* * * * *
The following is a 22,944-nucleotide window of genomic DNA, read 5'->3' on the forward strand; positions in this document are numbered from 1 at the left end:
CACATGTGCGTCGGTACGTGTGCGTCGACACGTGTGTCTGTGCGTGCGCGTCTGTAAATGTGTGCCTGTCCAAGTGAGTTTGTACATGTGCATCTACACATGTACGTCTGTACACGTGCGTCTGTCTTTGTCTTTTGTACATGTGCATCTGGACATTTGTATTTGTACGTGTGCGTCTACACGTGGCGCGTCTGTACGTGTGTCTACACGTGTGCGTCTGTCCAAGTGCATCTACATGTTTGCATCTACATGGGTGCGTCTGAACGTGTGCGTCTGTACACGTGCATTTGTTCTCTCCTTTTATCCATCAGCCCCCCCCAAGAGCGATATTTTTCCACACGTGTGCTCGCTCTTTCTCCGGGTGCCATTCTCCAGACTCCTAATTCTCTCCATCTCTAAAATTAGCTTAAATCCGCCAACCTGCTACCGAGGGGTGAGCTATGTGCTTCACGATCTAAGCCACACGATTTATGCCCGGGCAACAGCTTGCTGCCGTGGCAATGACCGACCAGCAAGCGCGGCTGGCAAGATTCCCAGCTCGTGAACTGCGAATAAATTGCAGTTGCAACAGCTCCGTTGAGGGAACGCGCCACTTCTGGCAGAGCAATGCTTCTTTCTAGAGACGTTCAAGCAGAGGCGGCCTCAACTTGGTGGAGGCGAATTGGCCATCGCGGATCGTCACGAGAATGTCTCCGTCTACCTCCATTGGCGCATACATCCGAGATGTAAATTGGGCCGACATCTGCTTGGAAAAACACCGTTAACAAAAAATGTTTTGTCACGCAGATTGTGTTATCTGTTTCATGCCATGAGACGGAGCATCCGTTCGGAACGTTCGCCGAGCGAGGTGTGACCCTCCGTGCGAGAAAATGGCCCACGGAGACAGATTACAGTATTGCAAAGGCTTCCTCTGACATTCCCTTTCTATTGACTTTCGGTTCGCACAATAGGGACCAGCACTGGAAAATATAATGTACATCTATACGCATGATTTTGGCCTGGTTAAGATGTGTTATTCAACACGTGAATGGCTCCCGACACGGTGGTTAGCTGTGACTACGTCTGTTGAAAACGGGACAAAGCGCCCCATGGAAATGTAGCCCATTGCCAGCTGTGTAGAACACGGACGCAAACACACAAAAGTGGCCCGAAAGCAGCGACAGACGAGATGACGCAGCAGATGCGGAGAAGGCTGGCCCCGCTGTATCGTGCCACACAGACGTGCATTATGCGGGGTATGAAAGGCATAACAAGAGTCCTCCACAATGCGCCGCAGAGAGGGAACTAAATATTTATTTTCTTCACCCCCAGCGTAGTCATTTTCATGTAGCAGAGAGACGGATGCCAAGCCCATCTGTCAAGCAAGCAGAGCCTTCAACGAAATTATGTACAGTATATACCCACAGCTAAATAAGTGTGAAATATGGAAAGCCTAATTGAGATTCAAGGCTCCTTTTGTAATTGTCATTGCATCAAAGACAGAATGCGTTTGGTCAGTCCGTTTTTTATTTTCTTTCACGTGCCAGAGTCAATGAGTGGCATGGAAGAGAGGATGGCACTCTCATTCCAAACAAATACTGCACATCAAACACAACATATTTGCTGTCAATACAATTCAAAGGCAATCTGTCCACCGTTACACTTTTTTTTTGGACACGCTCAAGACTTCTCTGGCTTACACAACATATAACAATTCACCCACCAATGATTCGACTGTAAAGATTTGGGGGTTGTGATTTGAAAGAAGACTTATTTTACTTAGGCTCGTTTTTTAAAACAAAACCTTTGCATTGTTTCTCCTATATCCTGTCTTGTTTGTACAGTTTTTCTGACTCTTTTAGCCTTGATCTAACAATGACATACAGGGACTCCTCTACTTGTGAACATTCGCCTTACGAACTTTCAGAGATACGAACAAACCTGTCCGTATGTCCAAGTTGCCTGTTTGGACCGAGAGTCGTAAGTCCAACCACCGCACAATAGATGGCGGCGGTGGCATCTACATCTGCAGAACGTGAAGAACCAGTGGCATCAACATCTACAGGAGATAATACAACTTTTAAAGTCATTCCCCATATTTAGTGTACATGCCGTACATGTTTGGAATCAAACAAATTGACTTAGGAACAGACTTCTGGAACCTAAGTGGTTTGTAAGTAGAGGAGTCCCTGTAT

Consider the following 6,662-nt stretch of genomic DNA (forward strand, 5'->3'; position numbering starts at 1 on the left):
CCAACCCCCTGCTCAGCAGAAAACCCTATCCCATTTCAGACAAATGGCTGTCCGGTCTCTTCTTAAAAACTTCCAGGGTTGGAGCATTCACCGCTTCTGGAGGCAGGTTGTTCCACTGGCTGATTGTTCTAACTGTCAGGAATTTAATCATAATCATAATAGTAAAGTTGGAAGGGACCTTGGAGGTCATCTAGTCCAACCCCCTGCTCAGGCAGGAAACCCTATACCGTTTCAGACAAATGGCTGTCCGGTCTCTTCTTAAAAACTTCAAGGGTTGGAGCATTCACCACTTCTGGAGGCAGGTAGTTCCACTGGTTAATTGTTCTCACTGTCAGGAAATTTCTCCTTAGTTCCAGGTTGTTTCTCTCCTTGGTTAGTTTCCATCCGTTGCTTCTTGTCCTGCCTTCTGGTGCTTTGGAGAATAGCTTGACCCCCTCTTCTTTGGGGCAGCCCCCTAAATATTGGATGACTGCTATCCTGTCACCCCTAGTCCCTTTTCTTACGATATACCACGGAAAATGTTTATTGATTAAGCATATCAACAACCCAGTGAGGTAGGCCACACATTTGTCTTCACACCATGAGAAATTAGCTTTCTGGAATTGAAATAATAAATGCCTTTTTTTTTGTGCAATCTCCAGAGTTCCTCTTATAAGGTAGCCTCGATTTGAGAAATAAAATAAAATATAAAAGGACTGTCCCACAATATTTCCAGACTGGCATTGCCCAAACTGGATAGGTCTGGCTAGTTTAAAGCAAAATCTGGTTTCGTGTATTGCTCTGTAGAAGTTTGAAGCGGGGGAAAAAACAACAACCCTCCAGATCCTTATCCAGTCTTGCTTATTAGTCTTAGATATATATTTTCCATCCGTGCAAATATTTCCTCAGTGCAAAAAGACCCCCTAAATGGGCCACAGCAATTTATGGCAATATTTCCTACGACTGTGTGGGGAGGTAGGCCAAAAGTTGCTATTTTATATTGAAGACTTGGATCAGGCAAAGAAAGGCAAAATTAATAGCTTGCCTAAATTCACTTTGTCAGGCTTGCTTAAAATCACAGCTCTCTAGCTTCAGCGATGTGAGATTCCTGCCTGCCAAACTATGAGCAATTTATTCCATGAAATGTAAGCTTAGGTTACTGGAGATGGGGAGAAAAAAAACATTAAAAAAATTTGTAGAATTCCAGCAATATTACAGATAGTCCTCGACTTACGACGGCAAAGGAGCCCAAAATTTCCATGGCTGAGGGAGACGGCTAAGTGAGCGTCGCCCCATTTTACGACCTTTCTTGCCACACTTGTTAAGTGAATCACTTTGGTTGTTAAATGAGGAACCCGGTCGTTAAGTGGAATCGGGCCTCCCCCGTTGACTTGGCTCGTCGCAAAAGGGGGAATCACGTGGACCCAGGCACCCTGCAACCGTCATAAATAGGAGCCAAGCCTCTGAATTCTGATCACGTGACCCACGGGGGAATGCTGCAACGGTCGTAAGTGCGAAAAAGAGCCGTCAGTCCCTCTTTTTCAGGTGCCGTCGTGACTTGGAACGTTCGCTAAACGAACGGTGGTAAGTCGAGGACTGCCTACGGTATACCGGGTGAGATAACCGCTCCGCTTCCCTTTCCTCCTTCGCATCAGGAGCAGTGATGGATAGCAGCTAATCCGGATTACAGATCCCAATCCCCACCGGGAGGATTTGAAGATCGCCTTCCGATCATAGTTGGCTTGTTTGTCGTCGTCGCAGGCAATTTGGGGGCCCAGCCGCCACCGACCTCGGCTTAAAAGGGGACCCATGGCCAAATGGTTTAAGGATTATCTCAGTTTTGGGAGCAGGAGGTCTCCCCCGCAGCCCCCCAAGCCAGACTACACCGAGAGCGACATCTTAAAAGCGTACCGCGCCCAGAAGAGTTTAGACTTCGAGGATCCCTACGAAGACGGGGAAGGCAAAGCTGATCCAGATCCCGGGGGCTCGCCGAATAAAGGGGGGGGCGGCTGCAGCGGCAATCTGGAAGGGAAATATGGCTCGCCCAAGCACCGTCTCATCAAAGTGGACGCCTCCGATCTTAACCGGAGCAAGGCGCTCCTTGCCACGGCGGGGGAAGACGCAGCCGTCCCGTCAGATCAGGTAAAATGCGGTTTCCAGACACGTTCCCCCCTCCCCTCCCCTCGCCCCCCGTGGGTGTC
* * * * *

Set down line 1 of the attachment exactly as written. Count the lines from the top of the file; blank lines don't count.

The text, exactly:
The following is a 22,944-nucleotide window of genomic DNA, read 5'->3' on the forward strand; positions in this document are numbered from 1 at the left end: